Jackie Hall

Written by: Jackie Hall

Jackie Hall

Partner

Budget silence on capital taxes

Before the Chancellor delivered his Budget on Wednesday 27 October, speculation about increases in capital gains tax (CGT) rates, restrictions on inheritance tax (IHT) reliefs and even the possibility of a wealth tax, was rife.  

In the end those concerns were unfounded – for the time being at least – with not even a mention of a wealth tax or IHT in the Chancellor’s speech, and the only reference to CGT in the Budget papers being a relaxation in the deadline for reporting on certain property disposals. As a result, private clients and their advisers may have been left with that ‘silence is golden’ feeling. The Chancellor’s clearly stated goal is to reduce taxes, and with that in mind it may now be considered unlikely that we will see any significant changes to the structure of capital taxes this side of the next general election. 

Families who are taking a responsible approach to intergenerational planning, the use of their pension funds and to expenditure during their retirement years, may be relieved to know that they will not immediately have to change their plans or their wills to reflect capital tax changes. But it is probably best to approach the absence of immediate changes to capital taxes as a welcome breathing space rather than an indication that there is no need to consider any future action on wealth planning. Now is probably not the time to relax completely as inaction and inadequate planning could still be costly in the long run.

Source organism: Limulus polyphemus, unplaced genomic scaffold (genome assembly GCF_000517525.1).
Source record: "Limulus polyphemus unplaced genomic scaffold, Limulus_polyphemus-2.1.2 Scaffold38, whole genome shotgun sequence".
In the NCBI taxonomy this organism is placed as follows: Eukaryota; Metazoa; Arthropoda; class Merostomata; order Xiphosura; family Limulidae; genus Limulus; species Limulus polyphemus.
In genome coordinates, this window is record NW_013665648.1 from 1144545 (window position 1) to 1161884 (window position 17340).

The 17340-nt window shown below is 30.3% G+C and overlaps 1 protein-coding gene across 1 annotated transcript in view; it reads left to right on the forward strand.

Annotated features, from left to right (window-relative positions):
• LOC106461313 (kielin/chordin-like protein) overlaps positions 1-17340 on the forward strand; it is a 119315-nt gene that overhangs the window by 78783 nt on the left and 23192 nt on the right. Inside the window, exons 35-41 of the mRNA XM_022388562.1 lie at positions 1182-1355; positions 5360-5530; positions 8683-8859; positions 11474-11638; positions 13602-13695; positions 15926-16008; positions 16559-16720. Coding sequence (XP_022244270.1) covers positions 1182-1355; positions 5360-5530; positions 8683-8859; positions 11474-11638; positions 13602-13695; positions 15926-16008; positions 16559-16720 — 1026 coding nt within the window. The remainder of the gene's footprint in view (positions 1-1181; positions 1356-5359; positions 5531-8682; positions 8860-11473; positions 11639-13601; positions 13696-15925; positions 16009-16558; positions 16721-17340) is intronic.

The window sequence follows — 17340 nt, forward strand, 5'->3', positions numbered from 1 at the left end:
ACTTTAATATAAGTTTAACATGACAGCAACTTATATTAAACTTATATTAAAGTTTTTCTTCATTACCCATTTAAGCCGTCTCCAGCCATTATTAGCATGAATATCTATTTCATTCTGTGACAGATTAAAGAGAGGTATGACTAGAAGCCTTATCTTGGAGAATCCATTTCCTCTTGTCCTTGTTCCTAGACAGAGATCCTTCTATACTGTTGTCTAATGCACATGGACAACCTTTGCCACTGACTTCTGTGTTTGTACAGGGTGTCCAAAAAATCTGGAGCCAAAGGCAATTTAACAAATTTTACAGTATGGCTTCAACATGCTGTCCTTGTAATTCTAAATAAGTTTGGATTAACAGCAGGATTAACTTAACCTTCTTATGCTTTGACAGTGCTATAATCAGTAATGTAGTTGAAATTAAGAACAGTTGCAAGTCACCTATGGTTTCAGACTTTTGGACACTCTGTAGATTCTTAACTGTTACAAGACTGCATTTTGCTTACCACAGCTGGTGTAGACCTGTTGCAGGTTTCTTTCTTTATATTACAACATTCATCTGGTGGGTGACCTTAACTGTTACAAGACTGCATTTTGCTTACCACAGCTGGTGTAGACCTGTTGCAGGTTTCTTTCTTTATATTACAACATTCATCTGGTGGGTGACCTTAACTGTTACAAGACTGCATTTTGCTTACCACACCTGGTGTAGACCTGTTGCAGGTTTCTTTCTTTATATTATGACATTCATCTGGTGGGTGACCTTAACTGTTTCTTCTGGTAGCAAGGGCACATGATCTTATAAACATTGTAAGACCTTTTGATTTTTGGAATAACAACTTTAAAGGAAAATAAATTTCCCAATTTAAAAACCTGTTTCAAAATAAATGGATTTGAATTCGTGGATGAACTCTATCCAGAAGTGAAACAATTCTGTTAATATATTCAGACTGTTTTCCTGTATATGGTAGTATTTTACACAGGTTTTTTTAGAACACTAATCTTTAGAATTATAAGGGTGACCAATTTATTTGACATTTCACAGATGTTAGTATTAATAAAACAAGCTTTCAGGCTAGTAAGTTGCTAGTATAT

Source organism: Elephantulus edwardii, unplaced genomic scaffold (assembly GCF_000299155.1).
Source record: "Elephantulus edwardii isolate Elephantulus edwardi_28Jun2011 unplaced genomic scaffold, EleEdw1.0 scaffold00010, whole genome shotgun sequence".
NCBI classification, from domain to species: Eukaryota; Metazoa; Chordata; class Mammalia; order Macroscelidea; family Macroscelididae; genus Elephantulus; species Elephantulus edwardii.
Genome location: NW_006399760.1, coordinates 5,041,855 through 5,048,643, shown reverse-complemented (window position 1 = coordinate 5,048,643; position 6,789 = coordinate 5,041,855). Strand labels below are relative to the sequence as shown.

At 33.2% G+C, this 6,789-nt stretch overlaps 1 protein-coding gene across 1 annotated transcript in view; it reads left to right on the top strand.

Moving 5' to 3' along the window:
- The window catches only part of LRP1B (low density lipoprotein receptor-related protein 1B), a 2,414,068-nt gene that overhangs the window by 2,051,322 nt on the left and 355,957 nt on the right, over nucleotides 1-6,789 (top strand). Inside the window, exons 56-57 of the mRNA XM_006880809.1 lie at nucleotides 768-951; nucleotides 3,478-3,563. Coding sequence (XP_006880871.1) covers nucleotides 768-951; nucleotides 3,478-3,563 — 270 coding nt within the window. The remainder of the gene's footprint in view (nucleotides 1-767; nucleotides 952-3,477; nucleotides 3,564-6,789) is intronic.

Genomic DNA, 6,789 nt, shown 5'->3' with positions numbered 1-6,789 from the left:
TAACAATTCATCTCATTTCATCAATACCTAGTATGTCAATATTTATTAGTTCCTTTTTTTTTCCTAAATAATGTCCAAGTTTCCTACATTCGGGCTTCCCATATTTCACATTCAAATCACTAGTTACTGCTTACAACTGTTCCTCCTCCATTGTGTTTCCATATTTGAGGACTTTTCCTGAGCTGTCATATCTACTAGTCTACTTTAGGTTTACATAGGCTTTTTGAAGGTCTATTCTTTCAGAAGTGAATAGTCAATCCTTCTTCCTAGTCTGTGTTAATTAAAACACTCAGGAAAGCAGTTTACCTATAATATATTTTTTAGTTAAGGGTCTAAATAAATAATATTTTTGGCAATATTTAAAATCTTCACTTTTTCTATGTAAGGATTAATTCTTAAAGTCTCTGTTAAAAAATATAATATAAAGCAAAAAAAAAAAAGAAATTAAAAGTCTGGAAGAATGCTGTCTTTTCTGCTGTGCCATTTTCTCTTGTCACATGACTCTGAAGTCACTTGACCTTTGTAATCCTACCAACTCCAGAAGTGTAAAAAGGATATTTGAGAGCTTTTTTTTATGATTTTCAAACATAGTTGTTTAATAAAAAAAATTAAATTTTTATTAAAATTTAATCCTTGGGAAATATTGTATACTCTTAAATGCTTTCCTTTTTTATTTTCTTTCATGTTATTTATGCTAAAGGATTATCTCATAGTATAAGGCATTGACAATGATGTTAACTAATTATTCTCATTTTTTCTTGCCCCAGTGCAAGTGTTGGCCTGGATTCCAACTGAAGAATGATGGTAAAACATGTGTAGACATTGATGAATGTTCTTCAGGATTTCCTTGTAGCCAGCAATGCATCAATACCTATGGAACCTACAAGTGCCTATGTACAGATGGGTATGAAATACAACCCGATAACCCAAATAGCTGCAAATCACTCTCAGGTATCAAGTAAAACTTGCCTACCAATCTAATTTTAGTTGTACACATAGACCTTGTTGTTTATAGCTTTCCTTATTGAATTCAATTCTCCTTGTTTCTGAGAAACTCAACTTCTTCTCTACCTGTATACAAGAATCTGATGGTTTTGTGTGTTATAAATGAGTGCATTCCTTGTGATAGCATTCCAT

So, having breathed that huge sigh of relief, perhaps now is the time to consider the ‘what if?’ What if the public finances were to slip out of the Chancellor’s control? If that were to happen capital tax changes in the relatively short term may still be inevitable. What if those changes included aligning CGT and income tax rates for example? With estimates that taxing capital gains at income tax rates might raise as much as £16bn per year, that’s a tempting option for a chancellor struggling to balance the economy. And what if those valuable reliefs and exemptions currently available were to be withdrawn? Surely now is the time to focus attention on banking reliefs, exemptions and potentially lower rates, where appropriate, whilst they are still available. Capital taxes planning should never be far off the agenda for wealthy individuals and families. So, take a little time, plan carefully – but don’t just think the spectre of capital taxes has gone away – in the long run it hasn’t.

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